As I said, any Tom, Dick or Harry can bandy Crimea, but it takes a career striped-pants Foggy Bottom public servant to toss in "Donbas" with gay abandon. It would have been interesting to see whether Adam Schiff or anyone else in the room could have found Donbas on a map. The odds of pinning the tail on the Donbas blindfolded are better. It's bordered to the north, east and south-east by Russia, so it's akin to the Russian foreign ministry regarding northern Mexico as a vital national-security interest of Moscow's.
In fact, northern Mexico is a vital national-security interest of America's, but, under the mass wankerization of public policy, Perma-Beltway cares more about the borders of Ukraine than it does about the borders of the United States.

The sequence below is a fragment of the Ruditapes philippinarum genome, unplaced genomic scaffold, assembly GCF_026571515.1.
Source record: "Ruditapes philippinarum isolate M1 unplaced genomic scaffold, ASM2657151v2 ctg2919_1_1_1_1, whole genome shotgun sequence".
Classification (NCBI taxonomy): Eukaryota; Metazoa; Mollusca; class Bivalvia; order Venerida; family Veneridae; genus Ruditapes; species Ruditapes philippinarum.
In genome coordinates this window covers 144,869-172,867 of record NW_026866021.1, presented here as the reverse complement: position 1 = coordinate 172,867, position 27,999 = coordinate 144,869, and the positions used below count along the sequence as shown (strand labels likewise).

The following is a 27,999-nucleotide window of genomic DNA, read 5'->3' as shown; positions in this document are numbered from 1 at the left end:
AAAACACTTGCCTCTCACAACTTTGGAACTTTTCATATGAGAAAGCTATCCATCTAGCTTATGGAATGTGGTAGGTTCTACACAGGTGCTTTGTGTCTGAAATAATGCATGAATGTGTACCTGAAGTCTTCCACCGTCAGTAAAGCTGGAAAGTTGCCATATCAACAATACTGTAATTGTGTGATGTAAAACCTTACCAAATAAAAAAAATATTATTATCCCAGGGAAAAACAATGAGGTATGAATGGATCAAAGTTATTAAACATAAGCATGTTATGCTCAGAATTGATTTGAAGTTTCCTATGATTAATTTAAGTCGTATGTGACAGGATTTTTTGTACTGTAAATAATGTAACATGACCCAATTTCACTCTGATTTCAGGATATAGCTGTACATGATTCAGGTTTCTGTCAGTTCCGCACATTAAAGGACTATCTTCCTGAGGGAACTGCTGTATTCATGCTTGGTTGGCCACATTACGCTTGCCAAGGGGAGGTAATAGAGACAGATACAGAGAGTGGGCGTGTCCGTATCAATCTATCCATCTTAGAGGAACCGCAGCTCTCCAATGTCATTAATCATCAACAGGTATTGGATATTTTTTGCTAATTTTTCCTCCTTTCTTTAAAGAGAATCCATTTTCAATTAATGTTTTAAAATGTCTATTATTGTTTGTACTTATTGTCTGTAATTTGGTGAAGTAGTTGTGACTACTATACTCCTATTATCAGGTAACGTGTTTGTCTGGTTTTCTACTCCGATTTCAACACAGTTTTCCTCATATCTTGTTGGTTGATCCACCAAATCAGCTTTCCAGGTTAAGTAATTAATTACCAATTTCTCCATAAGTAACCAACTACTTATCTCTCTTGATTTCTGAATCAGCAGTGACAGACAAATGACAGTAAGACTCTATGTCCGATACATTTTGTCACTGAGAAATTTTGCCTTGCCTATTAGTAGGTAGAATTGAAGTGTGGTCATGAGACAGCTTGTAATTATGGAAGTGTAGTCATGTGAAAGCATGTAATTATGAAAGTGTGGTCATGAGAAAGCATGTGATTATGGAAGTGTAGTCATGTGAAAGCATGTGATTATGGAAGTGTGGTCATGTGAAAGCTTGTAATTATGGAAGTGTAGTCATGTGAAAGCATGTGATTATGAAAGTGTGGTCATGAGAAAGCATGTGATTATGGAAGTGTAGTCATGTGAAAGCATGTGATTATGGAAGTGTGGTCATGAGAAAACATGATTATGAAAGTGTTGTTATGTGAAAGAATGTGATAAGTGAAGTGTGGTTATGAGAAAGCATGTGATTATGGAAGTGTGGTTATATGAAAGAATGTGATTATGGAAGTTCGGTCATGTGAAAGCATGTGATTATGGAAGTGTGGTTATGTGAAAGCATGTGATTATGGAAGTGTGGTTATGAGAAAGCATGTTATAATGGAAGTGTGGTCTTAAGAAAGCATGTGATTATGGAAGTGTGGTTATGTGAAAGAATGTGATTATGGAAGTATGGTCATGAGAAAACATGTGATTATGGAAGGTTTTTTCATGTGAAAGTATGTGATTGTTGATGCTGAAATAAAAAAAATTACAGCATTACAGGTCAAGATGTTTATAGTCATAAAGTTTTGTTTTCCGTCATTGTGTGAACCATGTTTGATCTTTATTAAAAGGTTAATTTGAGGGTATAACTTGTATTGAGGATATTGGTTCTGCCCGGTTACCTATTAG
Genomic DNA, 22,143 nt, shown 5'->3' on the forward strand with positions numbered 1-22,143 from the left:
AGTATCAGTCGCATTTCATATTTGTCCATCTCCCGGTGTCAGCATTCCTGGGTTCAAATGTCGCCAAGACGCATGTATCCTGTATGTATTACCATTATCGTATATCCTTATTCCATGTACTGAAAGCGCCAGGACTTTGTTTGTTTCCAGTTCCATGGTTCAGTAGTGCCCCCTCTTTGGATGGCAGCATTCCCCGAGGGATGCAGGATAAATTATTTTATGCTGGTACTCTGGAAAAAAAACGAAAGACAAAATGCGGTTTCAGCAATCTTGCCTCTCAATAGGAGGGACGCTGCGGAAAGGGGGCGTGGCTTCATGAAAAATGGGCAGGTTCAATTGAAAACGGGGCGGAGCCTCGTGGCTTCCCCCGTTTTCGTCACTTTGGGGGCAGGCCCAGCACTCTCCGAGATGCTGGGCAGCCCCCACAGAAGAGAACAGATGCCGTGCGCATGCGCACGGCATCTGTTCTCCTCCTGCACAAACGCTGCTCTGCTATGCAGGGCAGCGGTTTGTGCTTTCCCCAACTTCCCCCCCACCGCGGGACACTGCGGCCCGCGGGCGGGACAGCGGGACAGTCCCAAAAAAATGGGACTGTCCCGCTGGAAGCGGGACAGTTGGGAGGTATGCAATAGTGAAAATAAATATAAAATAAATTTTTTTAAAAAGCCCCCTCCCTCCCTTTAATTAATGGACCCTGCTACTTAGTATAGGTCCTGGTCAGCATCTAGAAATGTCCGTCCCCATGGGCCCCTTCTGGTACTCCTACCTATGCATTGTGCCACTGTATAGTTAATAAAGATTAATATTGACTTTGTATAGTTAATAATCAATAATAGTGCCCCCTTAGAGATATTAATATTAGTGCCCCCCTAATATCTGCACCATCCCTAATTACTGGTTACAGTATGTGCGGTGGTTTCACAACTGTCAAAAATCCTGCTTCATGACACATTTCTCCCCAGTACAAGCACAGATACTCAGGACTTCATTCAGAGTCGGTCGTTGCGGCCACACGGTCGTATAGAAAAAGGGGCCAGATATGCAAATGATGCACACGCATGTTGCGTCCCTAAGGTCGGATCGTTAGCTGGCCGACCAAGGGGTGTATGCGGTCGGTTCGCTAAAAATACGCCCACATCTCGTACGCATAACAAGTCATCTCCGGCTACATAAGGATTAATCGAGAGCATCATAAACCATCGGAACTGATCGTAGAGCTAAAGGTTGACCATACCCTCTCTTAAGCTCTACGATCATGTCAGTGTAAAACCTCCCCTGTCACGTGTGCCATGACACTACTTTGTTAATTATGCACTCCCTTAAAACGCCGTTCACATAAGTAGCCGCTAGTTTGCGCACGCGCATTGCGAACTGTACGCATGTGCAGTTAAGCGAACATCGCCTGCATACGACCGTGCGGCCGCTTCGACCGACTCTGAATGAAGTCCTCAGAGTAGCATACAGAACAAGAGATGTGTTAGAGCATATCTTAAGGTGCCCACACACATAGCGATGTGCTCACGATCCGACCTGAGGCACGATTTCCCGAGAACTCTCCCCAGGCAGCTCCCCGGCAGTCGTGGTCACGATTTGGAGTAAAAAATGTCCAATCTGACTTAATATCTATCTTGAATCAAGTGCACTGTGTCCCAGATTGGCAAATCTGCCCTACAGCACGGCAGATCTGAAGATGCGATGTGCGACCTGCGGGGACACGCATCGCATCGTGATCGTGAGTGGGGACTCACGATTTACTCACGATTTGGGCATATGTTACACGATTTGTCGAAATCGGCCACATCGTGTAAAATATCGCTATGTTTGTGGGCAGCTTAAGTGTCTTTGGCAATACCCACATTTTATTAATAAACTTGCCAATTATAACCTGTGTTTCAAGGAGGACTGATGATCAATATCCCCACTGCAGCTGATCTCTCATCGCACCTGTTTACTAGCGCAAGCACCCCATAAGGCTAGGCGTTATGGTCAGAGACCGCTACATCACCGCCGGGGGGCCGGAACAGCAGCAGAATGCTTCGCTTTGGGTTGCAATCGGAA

The proper response to George Kent bleating about "our strategic aim for the entirety of my foreign service career" is to advise him to join the Council on Foreign Relations and write a widely unread book. Instead, Kent rode on deeper into the valley of delusion:
Ukraine is on a path to become a full security partner of the United States within NATO.
By "full security partner", that means that, if Quebec annexes New Hampshire, Ukraine will be obligated to come to America's defense. It also means that the next time Putin invades Donbas America will be going to war with Russia:
We don't want to fight but by Jingo if we do
We've got the ships, we've got the men, we've got the money too
We've fought the Bear before, and while we're Yankees true
The Russians shall not have ...er, Donbas.
If you're wondering why that's in America's interest, fellow highly esteemed - or at least highly self-esteemed - foreign-service grandee William Taylor was there to second the motion:
Ukraine is a strategic partner of the United States, important for the security of our country.